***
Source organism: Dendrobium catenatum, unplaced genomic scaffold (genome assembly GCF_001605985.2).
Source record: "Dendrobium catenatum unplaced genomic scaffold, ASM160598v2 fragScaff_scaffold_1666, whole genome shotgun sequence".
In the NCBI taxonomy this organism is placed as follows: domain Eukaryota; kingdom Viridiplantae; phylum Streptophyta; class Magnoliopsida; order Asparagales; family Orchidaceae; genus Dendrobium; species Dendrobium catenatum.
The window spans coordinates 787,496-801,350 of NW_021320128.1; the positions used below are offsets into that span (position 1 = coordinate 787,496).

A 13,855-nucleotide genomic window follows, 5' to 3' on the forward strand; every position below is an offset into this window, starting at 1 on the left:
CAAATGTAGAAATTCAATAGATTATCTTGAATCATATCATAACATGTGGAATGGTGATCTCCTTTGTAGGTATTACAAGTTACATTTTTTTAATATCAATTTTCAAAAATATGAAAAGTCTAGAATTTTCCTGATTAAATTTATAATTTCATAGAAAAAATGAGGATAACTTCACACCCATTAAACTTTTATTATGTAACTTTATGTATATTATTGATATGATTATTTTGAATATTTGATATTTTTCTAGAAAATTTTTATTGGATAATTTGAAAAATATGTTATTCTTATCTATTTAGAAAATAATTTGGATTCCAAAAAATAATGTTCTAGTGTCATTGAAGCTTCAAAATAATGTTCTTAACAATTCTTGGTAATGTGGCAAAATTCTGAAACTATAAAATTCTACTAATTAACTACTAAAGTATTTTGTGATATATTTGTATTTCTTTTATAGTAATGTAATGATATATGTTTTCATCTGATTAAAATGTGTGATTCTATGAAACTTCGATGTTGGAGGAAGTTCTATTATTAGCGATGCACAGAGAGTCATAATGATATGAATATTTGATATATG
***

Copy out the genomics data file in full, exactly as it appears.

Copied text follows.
Source organism: Dendrobium catenatum, unplaced genomic scaffold (genome assembly GCF_001605985.2).
Source record: "Dendrobium catenatum unplaced genomic scaffold, ASM160598v2 fragScaff_scaffold_1666, whole genome shotgun sequence".
In the NCBI taxonomy this organism is placed as follows: domain Eukaryota; kingdom Viridiplantae; phylum Streptophyta; class Magnoliopsida; order Asparagales; family Orchidaceae; genus Dendrobium; species Dendrobium catenatum.
The window spans coordinates 787,496-801,350 of NW_021320128.1; the positions used below are offsets into that span (position 1 = coordinate 787,496).

A 13,855-nucleotide genomic window follows, 5' to 3' on the forward strand; every position below is an offset into this window, starting at 1 on the left:
CAAATGTAGAAATTCAATAGATTATCTTGAATCATATCATAACATGTGGAATGGTGATCTCCTTTGTAGGTATTACAAGTTACATTTTTTTAATATCAATTTTCAAAAATATGAAAAGTCTAGAATTTTCCTGATTAAATTTATAATTTCATAGAAAAAATGAGGATAACTTCACACCCATTAAACTTTTATTATGTAACTTTATGTATATTATTGATATGATTATTTTGAATATTTGATATTTTTCTAGAAAATTTTTATTGGATAATTTGAAAAATATGTTATTCTTATCTATTTAGAAAATAATTTGGATTCCAAAAAATAATGTTCTAGTGTCATTGAAGCTTCAAAATAATGTTCTTAACAATTCTTGGTAATGTGGCAAAATTCTGAAACTATAAAATTCTACTAATTAACTACTAAAGTATTTTGTGATATATTTGTATTTCTTTTATAGTAATGTAATGATATATGTTTTCATCTGATTAAAATGTGTGATTCTATGAAACTTCGATGTTGGAGGAAGTTCTATTATTAGCGATGCACAGAGAGTCATAATGATATGAATATTTGATATATG